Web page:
The effect of literacy levels on parental involvement in selected primary schools in the Qwa Qwa region
Nyama, Dipontsheng Merriam
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Parents are considered to be important and indispensable stakeholders in education. Research shows that parental involvement in the education of their children is a crucial matter as it contributes directly to the learners’ academic achievement. This study intended to investigate the possible effects of parents’ literacy levels on their involvement in the education and the academic achievement of their children. Approached from a constructivist point of view, the study specifically focused on schools situated in the rural areas of the Qwa Qwa region. The rationale for choosing the particular geographical focus was that it is frequently argued that learners educated in rural environments often find themselves in disadvantaged situations since their parents are financially poor, that they lack proper formal education and thus have low literacy levels, and that they are seldom involved in their children’s education and academic achievement. In order to direct the study towards the intended purpose, a literature study was undertaken to explore the phenomena of literacy and parental involvement. Literacy, its occurrence in the South African context and how parents’ literacy levels relate to learner performance were examined. In addition, parental involvement was investigated by considering the parents’ role as primary educators and by highlighting the importance of parental involvement in terms of its benefits towards children’s education and academic performance. By means of a qualitative case study, individual and focus group interviews were conducted with purposeful selected Head of Departments (HODs), parents and learners from four conveniently selected intermediate schools in the Thabo Mofutsanyana District of the Qwa Qwa region. In total four HODs, 14 parent couples and 14 Grade 6 learners participated in the research. The results of this research show that the parents’ literacy levels indeed affect their involvement in their children’s education and academic achievement. Parents with low literacy levels appear that they want to be involved but that they find it difficult. Most parents with low literacy levels are not able to assist their children with schoolwork but depend on others, such as older siblings to assist. Furthermore the research reveals that parents do not often visit schools voluntarily but that they rather do so by invitation. However, relations between schools and parents appear to be healthy and the attitudes of parents towards their children’s education are positive. Although parents with low literacy levels cannot always assist their children with their schoolwork, they motivate and value the education of their children since they realize that education remains the vehicle for social-economic development in any society.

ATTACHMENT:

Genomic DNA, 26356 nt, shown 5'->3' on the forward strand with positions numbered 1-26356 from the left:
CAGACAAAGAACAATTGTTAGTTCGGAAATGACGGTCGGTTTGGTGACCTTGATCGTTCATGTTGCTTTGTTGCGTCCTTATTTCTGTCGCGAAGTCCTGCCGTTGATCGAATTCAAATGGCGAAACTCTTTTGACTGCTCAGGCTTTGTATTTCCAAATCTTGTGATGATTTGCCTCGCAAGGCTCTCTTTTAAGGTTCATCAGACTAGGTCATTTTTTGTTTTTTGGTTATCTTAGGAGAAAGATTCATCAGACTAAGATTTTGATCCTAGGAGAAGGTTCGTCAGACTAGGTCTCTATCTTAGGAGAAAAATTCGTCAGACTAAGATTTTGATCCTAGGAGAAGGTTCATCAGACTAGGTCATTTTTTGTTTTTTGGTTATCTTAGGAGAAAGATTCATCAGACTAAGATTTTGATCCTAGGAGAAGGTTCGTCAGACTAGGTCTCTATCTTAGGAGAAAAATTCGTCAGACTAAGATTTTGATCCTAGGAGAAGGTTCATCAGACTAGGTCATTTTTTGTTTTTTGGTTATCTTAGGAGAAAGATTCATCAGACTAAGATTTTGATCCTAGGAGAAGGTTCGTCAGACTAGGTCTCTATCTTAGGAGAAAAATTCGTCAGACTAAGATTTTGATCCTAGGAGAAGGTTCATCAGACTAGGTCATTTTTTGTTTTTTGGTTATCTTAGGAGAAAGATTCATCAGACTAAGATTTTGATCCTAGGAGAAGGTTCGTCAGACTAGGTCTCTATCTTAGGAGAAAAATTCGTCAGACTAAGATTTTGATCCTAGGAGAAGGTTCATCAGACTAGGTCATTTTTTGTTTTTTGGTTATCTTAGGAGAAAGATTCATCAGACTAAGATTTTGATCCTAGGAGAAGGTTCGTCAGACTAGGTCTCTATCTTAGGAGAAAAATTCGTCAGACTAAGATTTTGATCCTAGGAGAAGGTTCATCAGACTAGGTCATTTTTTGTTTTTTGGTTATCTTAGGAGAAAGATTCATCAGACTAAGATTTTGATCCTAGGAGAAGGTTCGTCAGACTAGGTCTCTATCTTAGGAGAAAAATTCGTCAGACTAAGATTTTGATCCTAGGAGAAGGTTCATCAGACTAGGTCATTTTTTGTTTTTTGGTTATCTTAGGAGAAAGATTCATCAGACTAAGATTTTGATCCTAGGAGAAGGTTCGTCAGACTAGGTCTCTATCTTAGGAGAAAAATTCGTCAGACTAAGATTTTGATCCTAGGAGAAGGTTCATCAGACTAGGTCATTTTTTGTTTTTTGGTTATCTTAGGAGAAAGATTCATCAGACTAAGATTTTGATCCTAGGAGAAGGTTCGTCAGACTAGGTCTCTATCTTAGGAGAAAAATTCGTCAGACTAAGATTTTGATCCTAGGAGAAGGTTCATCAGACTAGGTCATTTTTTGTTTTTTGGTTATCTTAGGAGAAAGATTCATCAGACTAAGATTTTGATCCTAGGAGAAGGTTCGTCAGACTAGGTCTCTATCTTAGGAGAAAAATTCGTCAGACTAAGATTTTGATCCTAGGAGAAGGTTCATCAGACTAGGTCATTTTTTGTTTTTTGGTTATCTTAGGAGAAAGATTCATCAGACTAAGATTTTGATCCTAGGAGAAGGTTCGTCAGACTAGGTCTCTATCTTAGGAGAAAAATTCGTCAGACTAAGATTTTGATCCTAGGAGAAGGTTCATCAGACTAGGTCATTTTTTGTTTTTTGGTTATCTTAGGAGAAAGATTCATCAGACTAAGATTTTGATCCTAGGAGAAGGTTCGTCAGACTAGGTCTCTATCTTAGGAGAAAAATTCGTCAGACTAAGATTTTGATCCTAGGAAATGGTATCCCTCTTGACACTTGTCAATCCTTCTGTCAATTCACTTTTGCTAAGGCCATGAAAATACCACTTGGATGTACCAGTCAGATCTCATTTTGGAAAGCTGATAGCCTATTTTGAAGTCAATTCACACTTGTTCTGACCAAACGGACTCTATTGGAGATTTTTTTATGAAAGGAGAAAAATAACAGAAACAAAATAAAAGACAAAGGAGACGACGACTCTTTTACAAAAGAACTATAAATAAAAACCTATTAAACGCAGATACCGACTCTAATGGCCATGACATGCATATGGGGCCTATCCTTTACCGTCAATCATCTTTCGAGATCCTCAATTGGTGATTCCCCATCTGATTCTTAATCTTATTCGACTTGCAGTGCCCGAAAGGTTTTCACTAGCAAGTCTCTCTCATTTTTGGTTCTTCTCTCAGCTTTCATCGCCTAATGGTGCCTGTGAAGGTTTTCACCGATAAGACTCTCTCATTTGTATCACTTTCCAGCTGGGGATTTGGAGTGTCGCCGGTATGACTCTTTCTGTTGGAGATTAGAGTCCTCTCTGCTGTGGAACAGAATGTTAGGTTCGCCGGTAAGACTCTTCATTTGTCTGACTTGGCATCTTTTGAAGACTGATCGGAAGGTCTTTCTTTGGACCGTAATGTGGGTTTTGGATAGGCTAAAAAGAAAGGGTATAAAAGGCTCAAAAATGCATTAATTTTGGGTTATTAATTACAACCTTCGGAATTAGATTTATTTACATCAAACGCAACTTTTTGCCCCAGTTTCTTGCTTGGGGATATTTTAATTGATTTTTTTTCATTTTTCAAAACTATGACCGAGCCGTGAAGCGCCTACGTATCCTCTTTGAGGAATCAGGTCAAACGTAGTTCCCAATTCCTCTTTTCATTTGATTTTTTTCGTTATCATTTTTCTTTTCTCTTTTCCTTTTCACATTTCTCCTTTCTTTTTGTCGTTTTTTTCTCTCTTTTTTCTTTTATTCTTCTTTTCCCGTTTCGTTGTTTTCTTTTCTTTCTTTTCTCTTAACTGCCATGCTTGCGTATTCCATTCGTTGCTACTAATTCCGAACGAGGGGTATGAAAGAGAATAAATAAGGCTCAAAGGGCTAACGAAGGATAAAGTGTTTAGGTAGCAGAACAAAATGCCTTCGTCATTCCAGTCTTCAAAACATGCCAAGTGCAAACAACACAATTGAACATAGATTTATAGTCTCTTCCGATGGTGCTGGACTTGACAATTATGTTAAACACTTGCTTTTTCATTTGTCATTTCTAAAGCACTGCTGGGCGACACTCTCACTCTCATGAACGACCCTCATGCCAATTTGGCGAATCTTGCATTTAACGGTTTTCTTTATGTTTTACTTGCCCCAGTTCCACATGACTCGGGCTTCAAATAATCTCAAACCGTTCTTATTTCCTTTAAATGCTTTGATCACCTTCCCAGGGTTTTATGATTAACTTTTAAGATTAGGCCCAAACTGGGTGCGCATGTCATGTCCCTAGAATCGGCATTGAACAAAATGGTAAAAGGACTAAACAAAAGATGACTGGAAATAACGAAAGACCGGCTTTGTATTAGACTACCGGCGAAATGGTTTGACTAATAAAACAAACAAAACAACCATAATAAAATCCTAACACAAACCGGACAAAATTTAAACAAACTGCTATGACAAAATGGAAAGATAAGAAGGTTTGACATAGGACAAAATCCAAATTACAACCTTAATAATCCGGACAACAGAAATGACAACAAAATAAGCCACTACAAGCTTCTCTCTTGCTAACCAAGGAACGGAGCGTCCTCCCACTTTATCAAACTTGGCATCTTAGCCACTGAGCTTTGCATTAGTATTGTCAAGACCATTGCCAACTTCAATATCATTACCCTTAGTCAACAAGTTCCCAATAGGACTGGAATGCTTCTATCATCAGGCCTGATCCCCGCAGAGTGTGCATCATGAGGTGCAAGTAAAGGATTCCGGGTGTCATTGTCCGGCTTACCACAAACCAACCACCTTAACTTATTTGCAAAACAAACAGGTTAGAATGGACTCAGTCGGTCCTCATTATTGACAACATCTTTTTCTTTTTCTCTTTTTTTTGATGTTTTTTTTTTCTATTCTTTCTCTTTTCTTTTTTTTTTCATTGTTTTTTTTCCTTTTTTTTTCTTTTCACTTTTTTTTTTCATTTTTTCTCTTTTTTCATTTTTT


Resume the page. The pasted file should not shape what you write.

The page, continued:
- ETD@Vaal Triangle Campus